International Awareness Day for Myalgic Encephalomyelitis

Posted on Facebook:

Today is International Awareness Day for Myalgic Encephalomyelitis (ME/CFS) and this is my small effort to educate and contribute to a larger understanding of this disease. Like I said last year, there’s not much point in continuously sharing information within the patient community, since we know the hardships all too well, so I’m asking my healthy friends to take a minute to learn a bit more about this debilitating neuroimmune condition. Only with awareness can the tides change.

Like many illnesses, there is a large range of disability. Some people can hold jobs, while the severe end of the spectrum is horrific incapacitation*. Unlike other illnesses, however, there is virtually no budget for research (male pattern baldness has 6 times the funds devoted to discovering treatments, according to Dr. Klimas).

274c75c7-e926-442c-947c-68e020e95d2b-1-1In my own case, I have made a lot of improvement since starting immunoglobulin infusions 7 months ago. Facebook reminds me that this time last year I was bedbound, in pain, with flu-like symptoms, which still happens, but with much less frequency. Things are more stable, payback isn’t as vicious. I still use a mobility scooter in the dog park, but I have more than doubled my daily steps and I’m able to do more. Today I went to the bank. 🙂

More information:

Jen Brea on TED Blog
Occupy CFS: Very Very Aware
Learning to Live With ME/CFS: Today is International ME/CFS Awareness Day

How you can help:

On May 26th, MEAction has organised the #MillionsMissing project, which will take place in multiple cities across the world, with a coordinated campaign of demonstrations and demands. Learn how you can support it here.

Sign this petition to increase funding to find a cure.

There is very little funding for research for treatments, so, if you have the inclination and means, donations are sorely needed:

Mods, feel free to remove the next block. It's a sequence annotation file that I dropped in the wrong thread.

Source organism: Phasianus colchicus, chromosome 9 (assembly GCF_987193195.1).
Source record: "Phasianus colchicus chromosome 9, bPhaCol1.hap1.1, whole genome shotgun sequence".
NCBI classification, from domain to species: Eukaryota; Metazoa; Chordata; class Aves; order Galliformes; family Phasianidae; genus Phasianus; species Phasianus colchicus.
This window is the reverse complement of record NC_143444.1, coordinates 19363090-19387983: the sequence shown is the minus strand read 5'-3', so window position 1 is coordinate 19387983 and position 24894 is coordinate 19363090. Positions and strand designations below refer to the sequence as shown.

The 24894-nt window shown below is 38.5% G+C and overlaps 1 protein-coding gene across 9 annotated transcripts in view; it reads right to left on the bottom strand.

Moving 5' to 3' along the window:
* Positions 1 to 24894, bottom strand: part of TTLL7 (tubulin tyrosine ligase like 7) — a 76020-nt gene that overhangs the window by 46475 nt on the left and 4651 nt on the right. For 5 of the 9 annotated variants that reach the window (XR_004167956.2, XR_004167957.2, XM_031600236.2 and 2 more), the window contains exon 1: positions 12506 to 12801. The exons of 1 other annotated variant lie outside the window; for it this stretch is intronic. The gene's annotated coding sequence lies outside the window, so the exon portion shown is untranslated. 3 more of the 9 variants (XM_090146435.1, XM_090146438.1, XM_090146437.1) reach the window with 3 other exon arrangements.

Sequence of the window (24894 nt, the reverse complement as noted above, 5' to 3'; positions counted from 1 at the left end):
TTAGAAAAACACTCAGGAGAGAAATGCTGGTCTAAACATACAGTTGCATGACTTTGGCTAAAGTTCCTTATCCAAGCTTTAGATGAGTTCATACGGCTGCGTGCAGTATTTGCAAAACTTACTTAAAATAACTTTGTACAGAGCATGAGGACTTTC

U.S: Open Medicine Foundation
U.K: Invest in ME

In the U.S:
Tell Congress to Increase Funding for ME Research.
Send your congressional rep Llewellyn King’s article on The Hill’s “Congress Blog”.
Buy a “Congressional pack“.

*More info on severe M.E.:
Severe M.E. and Invisible Illness Video
JK Rowbory: All the things that you never wanted to know about my life with an acute chronic illness

On the edge of nobody’s empire. 

As I came into consciousness this morning and rolled over, before I’d opened my eyes, I felt the room tip sideways and then slosh back again. I tried to look at my phone to see the time and my eyes wouldn’t track properly. Like marbles rolling uncontrolled, I couldn’t make my vision focus on one point. And, in an instant, the fear collapses in on me, crushing my lungs, sucking all the air and hope out of the room. I wonder if the vertigo is caused by the way I slept – something physical tweaked in my neck – or my new thyroid medication that I started yesterday, or did I do too much decorating the tree? Was it the drop of milk in my tea? I wonder how long it will last and does it signal another relapse. Having the borders of my world change from the downstairs sitting room to the four walls of my bedroom seems immeasurably cruel. Facebook is a lifeline normally, but torturous today. Christmas cheer, family fun, laughing faces, out and about doing things, going places, making new memories. One friend is going to a play in NYC, others are going ice skating in Glasgow, and a photo of a pumpkin spice latte sends me over the edge.

Every day, every hour, that my headache isn’t too bad or my brain isn’t too muddied and labouring, I focus on a future where I may be able to leave the house, interact with friends, have time elapse without a constant focus on my malfunctioning body and precarious health. But, as soon as there is a shift – my sleep disappears, my muscles are poisoned, this vertigo tilts the horizon away from me with the slightest movement and the room spins sickeningly even while still – despair eclipses everything. I feel like I’m buried alive, dragging my fingernails along the wooden coffin, screaming at the top of my lungs, while people deafly live and laugh six feet above.

This is where I was this morning when Jen Brea posted this song by Belle & Sebastian. I didn’t know the singer, Stuart Murdoch, had severe M.E. I needed this today.

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As I was about to publish this post, my two dogs just got past the gate to the upstairs and both bounded onto my carefully kept-clean bed with muddy boots from tearing around the garden, barking at the passers-by. It is the first time that they’ve been on my bed in three months and it felt like how it must be to have excited children, brimming with life-force, jump into your bed on Christmas morning, holding fistfuls of treats that crumble all over the sheets and wearing smiles of oblivious delight. Yes, their visit caused my world to teeter-totter even more violently, but it also lifted the heartache a little. This too shall pass.